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Religion in Western Europe 600 - 1600

In the last years of the Roman Empire Western Europe was a patchwork of belief systems, most notable among them the pagan cult of Wotan, the remnants of the Celtic druids and Christianity. Having won the conversion of Emperor Constatine some years earlier European Christianity was centred in Rome, and later gained a foothold in Ireland. Its spread was gradual and by the 10th century Christianity dominated Europe.

The spread of Islam through the traditional Christian heartland of Egypt meant the the word Christendom soon became synonymous with Europe, the temporary Muslim conquest of Iberia notwithstanding.

Religion in the SCA

According to The Annotated History of The West, Governing & Policy Decision No. 6 (as it was then called) was instituted in AS VI due to problems with evangelism and "wizards" threatening people.

Sometime during its history, the SCA decided to ban all overt use of religion. This law was enacted because incidents showed some kind of ruling was required (see sidenote). While it does dispose of a very important part of medieval times, it also takes away many of the bad aspects. (e.g. it's not fun to be on the wrong side of a Crusader, a Catholic in Reformation England, etc).

In general, a guideline is to not inflict religion on anyone else while attending an SCA event, and everyone will get along fine. Personal expressions of religion are acceptable, but religious activities may not be an official part of any SCA event. Many people adopt personas that are deeply religious, because their medieval counterpart would have been deeply religious. The problem is only with inflicting your religious beliefs (even if they're only "pretend" ones) on other people who might find that offensive. (And some people might be offended if you pretend to hold religious beliefs or positions you don't actually hold; this is the actual problem with monk or nun personas, assuming that actual monks or nuns are not likely to join the SCA.) Feel free to carry or use a rosary or other religious artifact; just don't rub other people's faces in it, and don't force them (or appear to force them) to be a part of your religious observance.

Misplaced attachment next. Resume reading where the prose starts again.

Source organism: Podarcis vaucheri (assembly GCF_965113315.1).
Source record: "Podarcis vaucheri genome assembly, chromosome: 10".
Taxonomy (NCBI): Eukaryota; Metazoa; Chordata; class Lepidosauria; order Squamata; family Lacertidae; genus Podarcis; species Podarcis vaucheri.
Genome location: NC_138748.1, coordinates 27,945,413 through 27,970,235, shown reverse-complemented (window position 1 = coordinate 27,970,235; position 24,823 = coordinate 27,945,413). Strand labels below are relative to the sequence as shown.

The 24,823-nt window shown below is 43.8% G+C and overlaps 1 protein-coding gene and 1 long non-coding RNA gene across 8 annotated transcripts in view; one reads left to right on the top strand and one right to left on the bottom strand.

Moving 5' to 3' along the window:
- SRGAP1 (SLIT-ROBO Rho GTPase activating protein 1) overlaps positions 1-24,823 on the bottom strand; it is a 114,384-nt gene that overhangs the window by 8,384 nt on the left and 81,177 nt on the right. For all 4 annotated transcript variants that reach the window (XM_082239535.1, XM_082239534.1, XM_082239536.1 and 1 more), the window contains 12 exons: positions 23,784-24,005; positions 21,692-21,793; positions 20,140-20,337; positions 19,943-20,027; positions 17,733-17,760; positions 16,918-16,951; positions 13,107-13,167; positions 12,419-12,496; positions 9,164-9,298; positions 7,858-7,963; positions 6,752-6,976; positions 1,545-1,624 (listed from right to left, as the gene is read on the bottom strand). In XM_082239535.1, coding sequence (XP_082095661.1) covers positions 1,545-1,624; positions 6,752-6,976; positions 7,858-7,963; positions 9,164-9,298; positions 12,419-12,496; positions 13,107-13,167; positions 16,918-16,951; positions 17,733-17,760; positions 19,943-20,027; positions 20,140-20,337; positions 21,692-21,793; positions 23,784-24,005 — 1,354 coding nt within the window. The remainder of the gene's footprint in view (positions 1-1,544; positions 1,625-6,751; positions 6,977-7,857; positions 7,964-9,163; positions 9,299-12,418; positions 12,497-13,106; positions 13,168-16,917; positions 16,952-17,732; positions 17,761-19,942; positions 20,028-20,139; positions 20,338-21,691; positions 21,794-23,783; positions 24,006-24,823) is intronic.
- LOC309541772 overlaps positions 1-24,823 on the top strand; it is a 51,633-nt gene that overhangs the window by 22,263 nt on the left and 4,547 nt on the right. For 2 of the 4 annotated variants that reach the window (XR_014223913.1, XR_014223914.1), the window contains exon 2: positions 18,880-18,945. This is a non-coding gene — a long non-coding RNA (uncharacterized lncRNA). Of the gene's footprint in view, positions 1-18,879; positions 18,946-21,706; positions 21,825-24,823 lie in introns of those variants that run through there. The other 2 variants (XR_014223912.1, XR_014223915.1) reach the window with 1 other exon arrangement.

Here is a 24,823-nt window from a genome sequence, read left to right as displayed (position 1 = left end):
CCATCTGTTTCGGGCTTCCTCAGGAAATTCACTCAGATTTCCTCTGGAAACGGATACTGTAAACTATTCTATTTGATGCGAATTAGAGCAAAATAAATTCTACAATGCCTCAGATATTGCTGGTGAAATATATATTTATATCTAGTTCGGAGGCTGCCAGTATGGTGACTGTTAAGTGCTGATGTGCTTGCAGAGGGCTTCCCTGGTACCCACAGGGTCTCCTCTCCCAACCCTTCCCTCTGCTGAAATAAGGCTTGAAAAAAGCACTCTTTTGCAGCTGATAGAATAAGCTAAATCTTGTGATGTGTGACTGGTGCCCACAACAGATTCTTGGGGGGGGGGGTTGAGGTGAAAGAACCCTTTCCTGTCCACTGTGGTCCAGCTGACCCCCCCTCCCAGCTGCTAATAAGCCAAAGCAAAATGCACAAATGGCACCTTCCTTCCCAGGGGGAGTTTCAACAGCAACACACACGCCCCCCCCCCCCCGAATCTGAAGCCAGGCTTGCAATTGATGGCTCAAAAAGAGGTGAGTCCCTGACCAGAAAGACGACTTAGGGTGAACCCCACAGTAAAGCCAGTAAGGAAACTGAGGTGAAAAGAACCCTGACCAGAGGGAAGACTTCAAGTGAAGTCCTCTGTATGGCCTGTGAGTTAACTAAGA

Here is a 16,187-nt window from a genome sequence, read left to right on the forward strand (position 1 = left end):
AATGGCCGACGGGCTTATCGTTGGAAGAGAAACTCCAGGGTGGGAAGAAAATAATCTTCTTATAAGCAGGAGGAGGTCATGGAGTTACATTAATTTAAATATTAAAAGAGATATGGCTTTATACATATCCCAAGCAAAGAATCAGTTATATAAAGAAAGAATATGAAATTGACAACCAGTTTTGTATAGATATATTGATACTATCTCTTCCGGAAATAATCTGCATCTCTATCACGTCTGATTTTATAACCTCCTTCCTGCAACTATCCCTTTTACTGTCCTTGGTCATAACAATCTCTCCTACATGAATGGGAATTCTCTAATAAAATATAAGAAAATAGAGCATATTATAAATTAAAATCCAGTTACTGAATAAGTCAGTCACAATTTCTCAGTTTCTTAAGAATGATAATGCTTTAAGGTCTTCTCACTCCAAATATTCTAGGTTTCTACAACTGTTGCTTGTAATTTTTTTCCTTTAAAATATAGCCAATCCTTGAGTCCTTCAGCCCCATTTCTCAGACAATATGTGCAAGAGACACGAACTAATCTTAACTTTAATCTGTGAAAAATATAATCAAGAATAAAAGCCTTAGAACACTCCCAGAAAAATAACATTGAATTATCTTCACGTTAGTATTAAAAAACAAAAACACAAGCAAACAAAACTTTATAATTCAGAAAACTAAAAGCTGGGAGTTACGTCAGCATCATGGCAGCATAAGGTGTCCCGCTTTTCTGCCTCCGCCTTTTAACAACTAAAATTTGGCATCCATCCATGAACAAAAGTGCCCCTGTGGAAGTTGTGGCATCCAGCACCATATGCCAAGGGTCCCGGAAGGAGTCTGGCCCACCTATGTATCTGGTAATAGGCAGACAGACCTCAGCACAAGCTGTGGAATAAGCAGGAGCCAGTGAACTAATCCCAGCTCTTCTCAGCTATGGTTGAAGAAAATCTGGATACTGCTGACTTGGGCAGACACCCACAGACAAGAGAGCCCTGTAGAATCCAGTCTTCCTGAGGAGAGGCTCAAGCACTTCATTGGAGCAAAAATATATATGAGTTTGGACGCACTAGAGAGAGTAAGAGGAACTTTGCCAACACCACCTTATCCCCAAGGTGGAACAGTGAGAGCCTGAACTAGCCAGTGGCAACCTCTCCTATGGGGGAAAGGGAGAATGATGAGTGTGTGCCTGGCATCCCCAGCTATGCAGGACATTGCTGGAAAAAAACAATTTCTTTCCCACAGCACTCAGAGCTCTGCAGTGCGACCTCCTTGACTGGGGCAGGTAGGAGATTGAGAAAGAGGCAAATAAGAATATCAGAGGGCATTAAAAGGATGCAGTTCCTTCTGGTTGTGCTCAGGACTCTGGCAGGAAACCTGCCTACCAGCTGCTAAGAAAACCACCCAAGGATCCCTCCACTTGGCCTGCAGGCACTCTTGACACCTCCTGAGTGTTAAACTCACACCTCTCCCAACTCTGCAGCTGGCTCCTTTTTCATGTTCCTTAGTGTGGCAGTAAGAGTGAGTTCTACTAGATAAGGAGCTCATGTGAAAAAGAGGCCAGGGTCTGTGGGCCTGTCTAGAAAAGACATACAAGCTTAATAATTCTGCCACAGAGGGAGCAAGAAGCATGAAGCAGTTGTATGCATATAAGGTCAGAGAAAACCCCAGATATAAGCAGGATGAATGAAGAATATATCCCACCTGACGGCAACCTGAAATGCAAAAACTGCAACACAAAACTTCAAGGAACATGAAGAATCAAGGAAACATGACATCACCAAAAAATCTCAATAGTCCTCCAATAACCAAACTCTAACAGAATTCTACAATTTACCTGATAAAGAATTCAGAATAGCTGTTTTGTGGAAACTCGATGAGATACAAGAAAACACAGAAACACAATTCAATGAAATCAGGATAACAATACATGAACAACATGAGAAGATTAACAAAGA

One of the most obvious repercussions of this ruling is the ban on certain potentially offensive symbols (e.g. the Swastika, Hand of Glory, etc) in SCA devices.

Curiously, many groups turn a blind eye to the practice of venerating relics or swearing oaths by certain saint, so long as those relics and oaths are based on fictional SCA saints like Saint Cunard the Tenacious.

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